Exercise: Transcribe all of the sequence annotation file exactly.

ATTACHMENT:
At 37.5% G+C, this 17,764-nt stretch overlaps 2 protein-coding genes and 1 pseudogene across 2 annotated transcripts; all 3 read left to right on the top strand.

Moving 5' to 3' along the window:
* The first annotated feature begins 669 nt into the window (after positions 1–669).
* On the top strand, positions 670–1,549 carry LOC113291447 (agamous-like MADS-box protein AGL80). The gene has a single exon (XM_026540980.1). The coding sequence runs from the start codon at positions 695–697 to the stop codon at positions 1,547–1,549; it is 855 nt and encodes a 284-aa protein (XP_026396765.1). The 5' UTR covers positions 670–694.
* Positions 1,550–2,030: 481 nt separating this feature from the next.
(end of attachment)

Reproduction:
At 37.5% G+C, this 17,764-nt stretch overlaps 2 protein-coding genes and 1 pseudogene across 2 annotated transcripts; all 3 read left to right on the top strand.

Moving 5' to 3' along the window:
* The first annotated feature begins 669 nt into the window (after positions 1–669).
* On the top strand, positions 670–1,549 carry LOC113291447 (agamous-like MADS-box protein AGL80). The gene has a single exon (XM_026540980.1). The coding sequence runs from the start codon at positions 695–697 to the stop codon at positions 1,547–1,549; it is 855 nt and encodes a 284-aa protein (XP_026396765.1). The 5' UTR covers positions 670–694.
* Positions 1,550–2,030: 481 nt separating this feature from the next.